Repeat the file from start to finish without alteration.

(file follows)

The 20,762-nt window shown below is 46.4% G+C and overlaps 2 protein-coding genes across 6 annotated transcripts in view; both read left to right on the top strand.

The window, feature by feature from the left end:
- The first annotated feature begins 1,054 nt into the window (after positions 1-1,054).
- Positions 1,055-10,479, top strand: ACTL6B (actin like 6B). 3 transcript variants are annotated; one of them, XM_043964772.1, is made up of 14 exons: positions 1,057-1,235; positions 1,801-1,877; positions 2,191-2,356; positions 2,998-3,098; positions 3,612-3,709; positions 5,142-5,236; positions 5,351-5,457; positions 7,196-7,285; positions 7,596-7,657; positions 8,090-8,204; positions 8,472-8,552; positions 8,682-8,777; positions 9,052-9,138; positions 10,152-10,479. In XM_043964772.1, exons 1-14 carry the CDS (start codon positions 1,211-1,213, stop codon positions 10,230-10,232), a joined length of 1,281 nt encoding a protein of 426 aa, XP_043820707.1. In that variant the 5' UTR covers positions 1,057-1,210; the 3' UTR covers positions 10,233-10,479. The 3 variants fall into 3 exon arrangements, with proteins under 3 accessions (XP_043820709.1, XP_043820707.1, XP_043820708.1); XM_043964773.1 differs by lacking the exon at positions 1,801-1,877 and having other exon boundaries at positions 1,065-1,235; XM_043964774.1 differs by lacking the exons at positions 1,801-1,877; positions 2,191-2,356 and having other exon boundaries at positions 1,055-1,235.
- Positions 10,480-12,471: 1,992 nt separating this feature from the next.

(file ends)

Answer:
The 20,762-nt window shown below is 46.4% G+C and overlaps 2 protein-coding genes across 6 annotated transcripts in view; both read left to right on the top strand.

The window, feature by feature from the left end:
- The first annotated feature begins 1,054 nt into the window (after positions 1-1,054).
- Positions 1,055-10,479, top strand: ACTL6B (actin like 6B). 3 transcript variants are annotated; one of them, XM_043964772.1, is made up of 14 exons: positions 1,057-1,235; positions 1,801-1,877; positions 2,191-2,356; positions 2,998-3,098; positions 3,612-3,709; positions 5,142-5,236; positions 5,351-5,457; positions 7,196-7,285; positions 7,596-7,657; positions 8,090-8,204; positions 8,472-8,552; positions 8,682-8,777; positions 9,052-9,138; positions 10,152-10,479. In XM_043964772.1, exons 1-14 carry the CDS (start codon positions 1,211-1,213, stop codon positions 10,230-10,232), a joined length of 1,281 nt encoding a protein of 426 aa, XP_043820707.1. In that variant the 5' UTR covers positions 1,057-1,210; the 3' UTR covers positions 10,233-10,479. The 3 variants fall into 3 exon arrangements, with proteins under 3 accessions (XP_043820709.1, XP_043820707.1, XP_043820708.1); XM_043964773.1 differs by lacking the exon at positions 1,801-1,877 and having other exon boundaries at positions 1,065-1,235; XM_043964774.1 differs by lacking the exons at positions 1,801-1,877; positions 2,191-2,356 and having other exon boundaries at positions 1,055-1,235.
- Positions 10,480-12,471: 1,992 nt separating this feature from the next.